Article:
Yes, I know you are sick of hearing about GDPR and, like me, you have been inundated with hundreds of emails pointing your attention to updated privacy policies, terms and conditions and subscription maintenance. These are all the outcome of European GDPR legislation that seems to have affected much more than just the privacy of the European population it was designed to protect.
However, you may not be aware of the incredible amount of GDPR bungling that has occurred by companies big and small that have misinterpreted the new rules, simply ignored them or were given lousy guidance on how to manage them.
The Register reported on some great bungles in the run-up to GDPR date. The most common was the sending out of GDPR compliance emails to non-blinded lists, i.e. every receiver of the email can see every email address it was sent to.
“Topping the irony charts is ad-blocker Ghostery, which sent users an email with more than 500 addresses in the “To” field, the text of which assured them that the biz was on top of the General Data Protection Regulation and had put stringent measures in place to protect their data.
“We at Ghostery hold ourselves to a high standard when it comes to users’ privacy,” stated the mass email – sent to El Reg by a reader who described the company “a shower of pillocks”.
For some, the solution was simply to shut up shop to those pesky Europeans that had the audacity to buy from them, subscribe to them or communicate with them. Digit was quick to point out that some serious US news sites had simply blocked all European visitors’ access to their websites.
“NY Daily News, the Chicago Tribune and the Los Angeles Times are just some of the big name online news outlets that have blocked visitors from EU countries. If a user tries to visit these sites they are met with the same error message from publisher Tronc:”
“Unfortunately, our website is currently unavailable in most European countries. We are engaged on the issue and committed to looking at options that support our full range of digital offerings to the EU market.
We continue to identify technical compliance solutions that will provide all readers with our award-winning journalism.”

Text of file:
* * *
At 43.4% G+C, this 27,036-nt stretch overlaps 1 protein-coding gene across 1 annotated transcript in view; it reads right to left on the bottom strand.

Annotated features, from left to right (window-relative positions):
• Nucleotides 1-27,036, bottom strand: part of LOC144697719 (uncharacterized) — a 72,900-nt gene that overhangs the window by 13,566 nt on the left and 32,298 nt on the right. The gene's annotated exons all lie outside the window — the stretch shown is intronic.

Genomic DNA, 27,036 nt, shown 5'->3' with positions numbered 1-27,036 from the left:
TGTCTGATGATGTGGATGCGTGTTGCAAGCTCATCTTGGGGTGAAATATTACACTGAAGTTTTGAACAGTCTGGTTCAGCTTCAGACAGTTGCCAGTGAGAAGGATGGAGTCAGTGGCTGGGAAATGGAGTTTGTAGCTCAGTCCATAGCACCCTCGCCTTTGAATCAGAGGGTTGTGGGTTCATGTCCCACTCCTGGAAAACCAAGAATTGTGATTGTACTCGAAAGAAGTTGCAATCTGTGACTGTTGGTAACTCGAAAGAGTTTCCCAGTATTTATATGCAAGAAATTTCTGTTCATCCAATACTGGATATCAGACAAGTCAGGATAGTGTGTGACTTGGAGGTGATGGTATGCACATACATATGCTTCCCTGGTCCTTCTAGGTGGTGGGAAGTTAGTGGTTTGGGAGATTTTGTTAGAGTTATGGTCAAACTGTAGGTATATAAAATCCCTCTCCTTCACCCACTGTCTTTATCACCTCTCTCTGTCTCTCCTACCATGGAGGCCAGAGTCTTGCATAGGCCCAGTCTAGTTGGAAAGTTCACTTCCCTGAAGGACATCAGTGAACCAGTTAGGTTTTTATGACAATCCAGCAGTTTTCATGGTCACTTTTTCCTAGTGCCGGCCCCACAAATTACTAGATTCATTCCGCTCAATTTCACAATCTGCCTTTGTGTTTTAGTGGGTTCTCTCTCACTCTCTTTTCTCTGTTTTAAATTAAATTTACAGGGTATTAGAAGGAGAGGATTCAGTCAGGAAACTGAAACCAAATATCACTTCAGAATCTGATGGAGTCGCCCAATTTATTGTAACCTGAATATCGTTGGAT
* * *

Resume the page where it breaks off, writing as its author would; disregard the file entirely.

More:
Would it be right to assume that these supposedly “leading newspapers” had not reported on GDPR over the last two years, thought of addressing it or heeded any advice on how to comply with it? It’s almost as if they have taken a Trumplike approach to their customers outside the USA – who needs you anyway? On the other hand, one might ask who from Europe, in their right mind, would bother reading most of the US press obsessed with local issues mainly around a flip-flopping leader.
But US companies are not the only ones in a flap over the new regulations – more than one-third of UK businesses felt unprepared for the compliance date. Even the regulators are still not ready. Just hours before GDPR came into effect the ICO website crashed for more than two hours due to the high influx of users trying to visit the site and to download a PDF guide to the new legislation. Maybe UK companies thought that Brexit meant they wouldn’t have to comply with those silly GDPR things. Oh, how wrong they would be. Simply having European-based customers is enough cause to become involved. That explains why it was easier for some outside of Europe to just close the door completely.
It may sound like a canny move in the short term, but many non-European governments are considering similar legislation to not only protect the privacy of their own citizens but to also ensure continued business possibilities with Europe. Of particular concern is the location of European data in the cloud that may be hosted outside of Europe.
Probably as result of Mark Zuckerberg’s appearance before the European inquisition, changes are being made at such an extraordinary rate that Facebook is reportedly making so many changes that their third-party APIs can’t keep up. As a result, many of you using apps that interface with Facebook may be experiencing problems and incorrectly blaming the app.
Perhaps more concerning is that the regulations are not all that clear, and the first attempts to prosecute those that fail to comply will surely lead to extended legal battles. Telecoms.com reports that campaigning group noyb.eu, headed by prominent data privacy complainer Max Schrems, has kicked off what could become a tidal wave of challenges. The group took issue with the one-click blanket opt-in that Facebook and Google have used in interacting with their users. It has filed complaints against the two – as well as Facebook subsidiaries Instagram and WhatsApp – in four different countries.
What a great time for GDPR legal eagles. Law firms must be rubbing their hands with glee whist ramping up their GDPR expertise in what will surely become boom times.
PS Those of you that receive our newsletters may have noticed some changes of format. The reason is that we had to change from our US-based mailing service because, as of May 23, it did not have any provision for the deletion of all customer data after unsubscribing, nor a request to delete all private data coming from a customer.